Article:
Wayne Taub has always had “real estate in his blood.” He was introduced to the profession at an early age by his father, a prominent New York City structural engineer responsible for designing many of Manhattan’s most notable skyscrapers. This exposure manifested itself as a pure passion for the field, prompting Taub to pursue a master’s degree in real estate development and investment, and later take on the role as vice president of global real estate for WarnerMedia, formerly known as Time Warner, Inc.
Taub’s career initially led him through a series of roles where he had the opportunity to approach real estate from all angles, beginning with work in residential and then progressing to commercial property management. During his time as senior managing director for CB Richard Ellis, he learned firsthand “how buildings function, how space gets leased,” and, alternatively, “how tenants think and what’s important to them.” Knowing the structure of real estate puts Taub—and transitively WarnerMedia—at a considerable advantage. When the decision was made to consolidate WarnerMedia’s offices in New York into one location, Taub was nominated to sell the old space and negotiate for the new one. He pulled from knowledge both from personal and career experiences to find a location that reflected the company’s culture, while simultaneously dusting up any frivolous aspects of the previous operation.
Over the next few months, all of WarnerMedia’s New York-based employees will move into a 1.4 million square foot facility on the west side of the city in Hudson Yards to improve the efficiencies of the umbrella company. In addition to reducing occupancy costs, the goal of uniting everyone in the same location is to “bring the best and the brightest media minds together under one roof and help make sure information is flowing between divisions.” Members of WarnerMedia’s corporate division are not the only ones involved in the move: employees from Turner, CNN, HBO, and Warner Bros. will all congregate within the same walls as well. Considering the massive impact and brand recognition each of these divisions have created on their own, Taub’s aim to connect everyone to strive toward a common goal was not a simple challenge to bear. In fact, Taub recalls his time spent coalescing these big names as an experience not unlike putting together a “complicated puzzle.”
“It has been a ten-year journey for me—an evolution,” Taub says. “These media brands are mature. They’re successful and powerful and have incredible net worth, so they want and need to retain some elements of autonomy. As we were evaluating locations that could house the combined company we needed to partner with consultants that understood our corporate culture. We realized how critical it would be to create a process that was transparent so everyone felt included. We had to come up with recommendations that everyone could rationalize.”
Taub and the developers at Related Properties accomplished their goal to join forces through the breadth and design of the space. The company’s collaborative focus shines throughout the new hub by straying from a traditional, restrained cubicle design and instead installing free-flowing workspaces, synergy-sparking conference rooms, and windows that encourage bright, energized productivity. At the time of this writing, the project is forecasted to reach completion by June 2019, at which time WarnerMedia and its partners hope to harbor a universal sense of community, efficiency, and progressivity. “We appreciate the long-standing relationship between Wayne, WarnerMedia, and Cushman & Wakefield,” says one such partner, John Santora, the president of the tristate region for Cushman & Wakefield. “Wayne is a true talent in our industry, and we value our continued partnership.”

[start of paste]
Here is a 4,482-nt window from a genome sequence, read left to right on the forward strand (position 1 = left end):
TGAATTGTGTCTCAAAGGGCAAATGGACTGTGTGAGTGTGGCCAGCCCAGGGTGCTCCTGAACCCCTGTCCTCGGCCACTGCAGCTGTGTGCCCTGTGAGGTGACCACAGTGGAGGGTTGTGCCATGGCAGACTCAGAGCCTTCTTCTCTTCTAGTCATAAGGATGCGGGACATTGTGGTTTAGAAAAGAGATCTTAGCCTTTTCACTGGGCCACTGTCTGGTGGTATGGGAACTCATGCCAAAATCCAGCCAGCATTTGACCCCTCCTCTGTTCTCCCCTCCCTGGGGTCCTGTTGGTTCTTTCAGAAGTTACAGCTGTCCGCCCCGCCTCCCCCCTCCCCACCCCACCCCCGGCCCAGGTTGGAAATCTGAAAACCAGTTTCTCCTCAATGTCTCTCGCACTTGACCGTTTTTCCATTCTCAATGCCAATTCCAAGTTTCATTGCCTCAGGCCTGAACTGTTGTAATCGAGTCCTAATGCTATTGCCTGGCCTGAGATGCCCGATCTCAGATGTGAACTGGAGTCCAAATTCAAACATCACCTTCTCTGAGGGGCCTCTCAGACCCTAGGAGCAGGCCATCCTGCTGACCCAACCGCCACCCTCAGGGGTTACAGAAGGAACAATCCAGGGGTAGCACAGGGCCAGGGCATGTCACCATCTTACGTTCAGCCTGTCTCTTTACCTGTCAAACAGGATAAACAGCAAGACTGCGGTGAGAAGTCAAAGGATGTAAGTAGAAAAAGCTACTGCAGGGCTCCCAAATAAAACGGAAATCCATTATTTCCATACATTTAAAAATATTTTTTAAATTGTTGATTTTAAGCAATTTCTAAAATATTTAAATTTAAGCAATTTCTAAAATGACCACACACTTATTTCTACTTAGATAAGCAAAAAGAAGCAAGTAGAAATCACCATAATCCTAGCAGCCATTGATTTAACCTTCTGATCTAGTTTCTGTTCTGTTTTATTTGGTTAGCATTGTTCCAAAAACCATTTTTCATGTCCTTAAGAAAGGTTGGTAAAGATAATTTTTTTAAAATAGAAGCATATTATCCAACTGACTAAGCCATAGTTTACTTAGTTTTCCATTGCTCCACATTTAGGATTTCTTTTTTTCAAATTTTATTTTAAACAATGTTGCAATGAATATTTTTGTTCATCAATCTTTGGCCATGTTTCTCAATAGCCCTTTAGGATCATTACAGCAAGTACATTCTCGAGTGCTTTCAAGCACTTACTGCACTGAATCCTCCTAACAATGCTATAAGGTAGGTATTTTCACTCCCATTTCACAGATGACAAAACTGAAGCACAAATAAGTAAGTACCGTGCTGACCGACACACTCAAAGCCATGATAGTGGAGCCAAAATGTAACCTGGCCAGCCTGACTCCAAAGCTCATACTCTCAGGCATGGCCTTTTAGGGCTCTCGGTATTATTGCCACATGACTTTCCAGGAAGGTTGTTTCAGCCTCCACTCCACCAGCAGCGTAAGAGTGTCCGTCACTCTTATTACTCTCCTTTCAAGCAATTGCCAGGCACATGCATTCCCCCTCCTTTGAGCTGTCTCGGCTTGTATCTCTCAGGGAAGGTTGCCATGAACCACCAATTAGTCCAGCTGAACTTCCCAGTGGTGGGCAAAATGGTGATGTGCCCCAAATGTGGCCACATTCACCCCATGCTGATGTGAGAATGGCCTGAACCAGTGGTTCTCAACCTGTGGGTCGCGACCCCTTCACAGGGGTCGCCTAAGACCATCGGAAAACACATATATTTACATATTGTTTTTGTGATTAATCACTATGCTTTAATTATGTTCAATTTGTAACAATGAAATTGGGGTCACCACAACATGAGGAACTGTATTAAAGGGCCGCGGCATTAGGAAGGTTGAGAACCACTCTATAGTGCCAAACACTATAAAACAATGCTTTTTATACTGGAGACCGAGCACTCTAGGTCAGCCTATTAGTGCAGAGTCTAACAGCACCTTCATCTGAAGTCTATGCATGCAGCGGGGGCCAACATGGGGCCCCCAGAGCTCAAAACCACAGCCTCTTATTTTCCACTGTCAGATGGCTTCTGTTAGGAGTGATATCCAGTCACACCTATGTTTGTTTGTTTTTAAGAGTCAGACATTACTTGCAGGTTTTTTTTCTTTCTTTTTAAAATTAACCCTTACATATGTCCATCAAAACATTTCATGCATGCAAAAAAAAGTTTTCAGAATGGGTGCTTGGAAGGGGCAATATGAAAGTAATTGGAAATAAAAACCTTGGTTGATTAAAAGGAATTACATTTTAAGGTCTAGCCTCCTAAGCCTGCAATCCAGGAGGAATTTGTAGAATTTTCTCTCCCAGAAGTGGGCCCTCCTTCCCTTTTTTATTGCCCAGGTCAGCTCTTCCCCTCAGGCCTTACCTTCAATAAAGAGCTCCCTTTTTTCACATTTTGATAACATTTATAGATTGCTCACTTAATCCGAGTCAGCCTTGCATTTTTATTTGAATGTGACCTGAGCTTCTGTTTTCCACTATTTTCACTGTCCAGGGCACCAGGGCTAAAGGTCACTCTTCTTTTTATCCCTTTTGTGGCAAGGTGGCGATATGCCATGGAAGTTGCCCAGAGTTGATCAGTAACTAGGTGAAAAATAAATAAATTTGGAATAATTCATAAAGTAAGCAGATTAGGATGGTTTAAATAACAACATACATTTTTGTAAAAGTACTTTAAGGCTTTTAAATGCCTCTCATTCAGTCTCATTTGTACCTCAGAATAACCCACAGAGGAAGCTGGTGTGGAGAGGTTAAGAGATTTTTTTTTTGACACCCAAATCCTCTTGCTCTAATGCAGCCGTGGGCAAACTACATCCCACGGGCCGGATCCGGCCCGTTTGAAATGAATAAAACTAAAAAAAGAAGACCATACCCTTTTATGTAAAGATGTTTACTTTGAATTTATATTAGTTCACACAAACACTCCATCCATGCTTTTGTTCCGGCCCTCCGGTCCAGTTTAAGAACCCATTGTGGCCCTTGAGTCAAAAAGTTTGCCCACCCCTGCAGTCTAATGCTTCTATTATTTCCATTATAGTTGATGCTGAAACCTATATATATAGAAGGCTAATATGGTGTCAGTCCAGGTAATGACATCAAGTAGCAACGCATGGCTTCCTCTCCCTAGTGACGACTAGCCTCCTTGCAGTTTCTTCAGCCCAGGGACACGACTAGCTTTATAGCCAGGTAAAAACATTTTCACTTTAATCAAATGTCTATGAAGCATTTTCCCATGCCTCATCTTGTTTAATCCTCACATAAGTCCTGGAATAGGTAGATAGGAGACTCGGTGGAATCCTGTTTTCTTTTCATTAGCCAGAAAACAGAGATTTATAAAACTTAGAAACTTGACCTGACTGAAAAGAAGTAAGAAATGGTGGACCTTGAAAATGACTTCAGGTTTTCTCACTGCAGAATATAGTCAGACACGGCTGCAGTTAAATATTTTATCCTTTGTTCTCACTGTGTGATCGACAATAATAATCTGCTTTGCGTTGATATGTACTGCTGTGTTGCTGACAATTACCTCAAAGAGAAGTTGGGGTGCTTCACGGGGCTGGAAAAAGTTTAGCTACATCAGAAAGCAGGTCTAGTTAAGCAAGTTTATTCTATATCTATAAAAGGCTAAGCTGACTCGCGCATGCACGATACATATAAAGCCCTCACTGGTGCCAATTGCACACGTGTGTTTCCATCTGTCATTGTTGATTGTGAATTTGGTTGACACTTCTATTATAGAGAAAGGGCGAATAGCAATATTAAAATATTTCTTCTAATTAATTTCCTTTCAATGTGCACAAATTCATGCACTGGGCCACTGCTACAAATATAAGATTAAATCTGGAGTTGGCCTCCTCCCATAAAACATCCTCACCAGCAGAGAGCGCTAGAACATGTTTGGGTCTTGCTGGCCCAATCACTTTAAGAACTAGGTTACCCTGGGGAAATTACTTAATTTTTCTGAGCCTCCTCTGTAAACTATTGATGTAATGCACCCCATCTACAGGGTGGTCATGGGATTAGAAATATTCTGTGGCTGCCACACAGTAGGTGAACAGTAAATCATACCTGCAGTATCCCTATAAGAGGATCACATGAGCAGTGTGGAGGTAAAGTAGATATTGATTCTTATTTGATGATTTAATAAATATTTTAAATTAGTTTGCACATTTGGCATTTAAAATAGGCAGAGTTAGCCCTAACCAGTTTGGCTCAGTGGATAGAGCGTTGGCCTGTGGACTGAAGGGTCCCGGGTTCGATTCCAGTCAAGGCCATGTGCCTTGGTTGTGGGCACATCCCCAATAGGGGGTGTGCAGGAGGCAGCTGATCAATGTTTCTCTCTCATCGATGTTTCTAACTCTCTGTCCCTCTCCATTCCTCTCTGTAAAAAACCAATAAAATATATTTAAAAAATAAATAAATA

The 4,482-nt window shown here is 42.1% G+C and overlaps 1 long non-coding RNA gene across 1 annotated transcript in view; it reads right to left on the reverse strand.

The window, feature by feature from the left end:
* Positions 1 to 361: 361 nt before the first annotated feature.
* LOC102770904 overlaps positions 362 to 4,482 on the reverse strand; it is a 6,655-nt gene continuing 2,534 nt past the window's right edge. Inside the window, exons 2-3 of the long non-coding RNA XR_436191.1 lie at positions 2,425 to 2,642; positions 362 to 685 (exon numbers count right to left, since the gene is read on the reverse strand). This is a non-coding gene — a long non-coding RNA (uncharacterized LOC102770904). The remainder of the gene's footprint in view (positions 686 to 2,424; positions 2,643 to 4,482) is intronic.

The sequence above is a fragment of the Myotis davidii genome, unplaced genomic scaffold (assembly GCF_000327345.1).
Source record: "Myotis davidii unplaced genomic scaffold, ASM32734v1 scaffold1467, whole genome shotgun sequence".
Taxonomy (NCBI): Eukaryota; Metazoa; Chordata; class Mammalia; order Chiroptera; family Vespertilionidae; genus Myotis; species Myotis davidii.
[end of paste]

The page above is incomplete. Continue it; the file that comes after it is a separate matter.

“We’re going from what was 45 percent open space, 55 percent office, to what will now be 80 percent open space, 20 percent office,” Taub explains. “So the space will be a lot more collaborative. It really offers a big change in how the company is going to work, and we think it’s what we need to not only attract and retain talent but to harmonize what were previously disparate work environments.”
Judged by square footage alone, the space may seem like a massive addition to New York’s always-changing concrete jungle, but the design of the project will actually decrease the company’s overall footprint and improve its rentable square feet per division. Taub is now focused on the West Coast, where the company also has a tremendous presence. Similar to the spaces in New York, he also aims to rationalize the footprint and profitability of WarnerMedia.
Taub recognizes his job in corporate real estate as one that happens gradually: his work requires him to envisage the future but focus on the details of getting there. When asked of his vision for the future, Taub says that this is the “five-trillion-dollar question.” After the final touches of WarnerMedia’s acquisition by AT&T are complete, Taub foresees the occurrence of many changes to the organization and how it does business. But Taub’s already thinking about and planning for what that means in terms of real estate. He’ll need to come up with smart ways to bring people together in ideal locations that will help them create both the best content and user experiences for WarnerMedia’s customers.